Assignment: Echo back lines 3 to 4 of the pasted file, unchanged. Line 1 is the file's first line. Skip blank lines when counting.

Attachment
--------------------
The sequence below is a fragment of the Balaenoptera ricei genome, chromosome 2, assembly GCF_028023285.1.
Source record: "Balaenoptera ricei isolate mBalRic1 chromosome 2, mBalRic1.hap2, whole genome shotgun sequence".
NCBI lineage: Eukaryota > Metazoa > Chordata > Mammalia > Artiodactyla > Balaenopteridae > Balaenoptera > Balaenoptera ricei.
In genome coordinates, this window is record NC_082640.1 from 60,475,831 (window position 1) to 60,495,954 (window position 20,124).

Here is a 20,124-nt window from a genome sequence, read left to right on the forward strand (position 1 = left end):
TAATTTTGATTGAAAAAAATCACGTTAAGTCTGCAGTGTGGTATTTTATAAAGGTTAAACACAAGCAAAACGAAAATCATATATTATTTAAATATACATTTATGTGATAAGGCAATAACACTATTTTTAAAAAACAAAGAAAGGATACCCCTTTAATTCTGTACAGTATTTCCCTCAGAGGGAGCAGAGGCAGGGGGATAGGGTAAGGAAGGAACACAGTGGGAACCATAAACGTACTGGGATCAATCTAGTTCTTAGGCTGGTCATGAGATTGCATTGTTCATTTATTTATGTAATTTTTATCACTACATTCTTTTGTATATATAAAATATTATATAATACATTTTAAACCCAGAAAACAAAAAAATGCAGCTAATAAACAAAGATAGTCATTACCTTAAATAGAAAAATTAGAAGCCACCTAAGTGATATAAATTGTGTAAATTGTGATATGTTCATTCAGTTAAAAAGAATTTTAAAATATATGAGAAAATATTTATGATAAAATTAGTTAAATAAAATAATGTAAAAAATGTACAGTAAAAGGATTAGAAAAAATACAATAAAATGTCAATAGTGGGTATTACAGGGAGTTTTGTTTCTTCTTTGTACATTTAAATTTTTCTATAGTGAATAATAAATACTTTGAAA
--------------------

NCBI lineage: Eukaryota > Metazoa > Chordata > Mammalia > Artiodactyla > Balaenopteridae > Balaenoptera > Balaenoptera ricei.
In genome coordinates, this window is record NC_082640.1 from 60,475,831 (window position 1) to 60,495,954 (window position 20,124).